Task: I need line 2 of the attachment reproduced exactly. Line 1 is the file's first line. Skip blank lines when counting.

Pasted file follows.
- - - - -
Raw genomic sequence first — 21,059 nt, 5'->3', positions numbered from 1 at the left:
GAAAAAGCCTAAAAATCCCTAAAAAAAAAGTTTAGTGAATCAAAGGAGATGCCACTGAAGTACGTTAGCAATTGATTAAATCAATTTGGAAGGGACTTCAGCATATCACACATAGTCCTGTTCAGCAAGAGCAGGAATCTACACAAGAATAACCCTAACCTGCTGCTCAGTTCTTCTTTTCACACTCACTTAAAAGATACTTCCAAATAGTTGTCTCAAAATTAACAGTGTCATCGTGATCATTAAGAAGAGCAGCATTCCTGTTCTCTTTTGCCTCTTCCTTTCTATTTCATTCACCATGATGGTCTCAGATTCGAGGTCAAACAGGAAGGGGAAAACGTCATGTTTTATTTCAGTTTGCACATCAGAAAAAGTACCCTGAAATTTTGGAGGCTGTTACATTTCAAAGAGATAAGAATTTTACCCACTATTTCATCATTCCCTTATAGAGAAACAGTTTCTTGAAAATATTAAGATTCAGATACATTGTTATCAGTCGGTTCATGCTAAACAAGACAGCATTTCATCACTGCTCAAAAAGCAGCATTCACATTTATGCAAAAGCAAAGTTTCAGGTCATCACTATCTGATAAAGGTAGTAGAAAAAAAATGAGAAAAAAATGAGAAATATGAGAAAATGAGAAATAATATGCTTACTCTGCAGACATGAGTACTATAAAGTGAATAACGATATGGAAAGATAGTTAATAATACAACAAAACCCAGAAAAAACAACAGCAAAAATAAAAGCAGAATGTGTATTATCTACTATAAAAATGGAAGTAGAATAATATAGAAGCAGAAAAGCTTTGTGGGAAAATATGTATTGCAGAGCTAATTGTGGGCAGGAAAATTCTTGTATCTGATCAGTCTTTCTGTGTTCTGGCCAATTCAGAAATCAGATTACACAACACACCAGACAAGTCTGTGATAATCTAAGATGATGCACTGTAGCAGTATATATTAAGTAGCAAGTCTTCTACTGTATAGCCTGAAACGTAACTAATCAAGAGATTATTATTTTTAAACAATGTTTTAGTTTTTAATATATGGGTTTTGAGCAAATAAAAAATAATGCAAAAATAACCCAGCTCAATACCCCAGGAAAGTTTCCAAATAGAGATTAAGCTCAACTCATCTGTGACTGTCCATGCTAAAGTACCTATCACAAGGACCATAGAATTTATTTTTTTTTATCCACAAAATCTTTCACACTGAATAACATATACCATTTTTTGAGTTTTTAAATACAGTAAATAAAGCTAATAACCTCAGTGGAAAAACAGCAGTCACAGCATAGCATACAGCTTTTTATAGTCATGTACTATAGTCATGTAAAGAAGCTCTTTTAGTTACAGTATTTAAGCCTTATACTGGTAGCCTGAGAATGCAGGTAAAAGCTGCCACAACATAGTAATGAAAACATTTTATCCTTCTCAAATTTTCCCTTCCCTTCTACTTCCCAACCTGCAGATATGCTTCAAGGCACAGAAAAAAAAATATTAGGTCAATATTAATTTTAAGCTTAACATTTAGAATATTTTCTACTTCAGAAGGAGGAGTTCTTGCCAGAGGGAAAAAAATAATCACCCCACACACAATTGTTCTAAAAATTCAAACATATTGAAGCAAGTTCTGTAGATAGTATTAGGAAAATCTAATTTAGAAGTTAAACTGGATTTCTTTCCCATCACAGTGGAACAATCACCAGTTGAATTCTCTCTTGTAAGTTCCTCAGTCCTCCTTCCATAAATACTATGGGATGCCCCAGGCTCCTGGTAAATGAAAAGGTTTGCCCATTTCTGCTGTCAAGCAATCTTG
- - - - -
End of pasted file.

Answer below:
GAAAAAGCCTAAAAATCCCTAAAAAAAAAGTTTAGTGAATCAAAGGAGATGCCACTGAAGTACGTTAGCAATTGATTAAATCAATTTGGAAGGGACTTCAGCATATCACACATAGTCCTGTTCAGCAAGAGCAGGAATCTACACAAGAATAACCCTAACCTGCTGCTCAGTTCTTCTTTTCACACTCACTTAAAAGATACTTCCAAATAGTTGTCTCAAAATTAACAGTGTCATCGTGATCATTAAGAAGAGCAGCATTCCTGTTCTCTTTTGCCTCTTCCTTTCTATTTCATTCACCATGATGGTCTCAGATTCGAGGTCAAACAGGAAGGGGAAAACGTCATGTTTTATTTCAGTTTGCACATCAGAAAAAGTACCCTGAAATTTTGGAGGCTGTTACATTTCAAAGAGATAAGAATTTTACCCACTATTTCATCATTCCCTTATAGAGAAACAGTTTCTTGAAAATATTAAGATTCAGATACATTGTTATCAGTCGGTTCATGCTAAACAAGACAGCATTTCATCACTGCTCAAAAAGCAGCATTCACATTTATGCAAAAGCAAAGTTTCAGGTCATCACTATCTGATAAAGGTAGTAGAAAAAAAATGAGAAAAAAATGAGAAATATGAGAAAATGAGAAATAATATGCTTACTCTGCAGACATGAGTACTATAAAGTGAATAACGATATGGAAAGATAGTTAATAATACAACAAAACCCAGAAAAAACAACAGCAAAAATAAAAGCAGAATGTGTATTATCTACTATAAAAATGGAAGTAGAATAATATAGAAGCAGAAAAGCTTTGTGGGAAAATATGTATTGCAGAGCTAATTGTGGGCAGGAAAATTCTTGTATCTGATCAGTCTTTCTGTGTTCTGGCCAATTCAGAAATCAGATTACACAACACACCAGACAAGTCTGTGATAATCTAAGATGATGCACTGTAGCAGTATATATTAAGTAGCAAGTCTTCTACTGTATAGCCTGAAACGTAACTAATCAAGAGATTATTATTTTTAAACAATGTTTTAGTTTTTAATATATGGGTTTTGAGCAAATAAAAAATAATGCAAAAATAACCCAGCTCAATACCCCAGGAAAGTTTCCAAATAGAGATTAAGCTCAACTCATCTGTGACTGTCCATGCTAAAGTACCTATCACAAGGACCATAGAATTTATTTTTTTTTATCCACAAAATCTTTCACACTGAATAACATATACCATTTTTTGAGTTTTTAAATACAGTAAATAAAGCTAATAACCTCAGTGGAAAAACAGCAGTCACAGCATAGCATACAGCTTTTTATAGTCATGTACTATAGTCATGTAAAGAAGCTCTTTTAGTTACAGTATTTAAGCCTTATACTGGTAGCCTGAGAATGCAGGTAAAAGCTGCCACAACATAGTAATGAAAACATTTTATCCTTCTCAAATTTTCCCTTCCCTTCTACTTCCCAACCTGCAGATATGCTTCAAGGCACAGAAAAAAAAATATTAGGTCAATATTAATTTTAAGCTTAACATTTAGAATATTTTCTACTTCAGAAGGAGGAGTTCTTGCCAGAGGGAAAAAAATAATCACCCCACACACAATTGTTCTAAAAATTCAAACATATTGAAGCAAGTTCTGTAGATAGTATTAGGAAAATCTAATTTAGAAGTTAAACTGGATTTCTTTCCCATCACAGTGGAACAATCACCAGTTGAATTCTCTCTTGTAAGTTCCTCAGTCCTCCTTCCATAAATACTATGGGATGCCCCAGGCTCCTGGTAAATGAAAAGGTTTGCCCATTTCTGCTGTCAAGCAATCTTG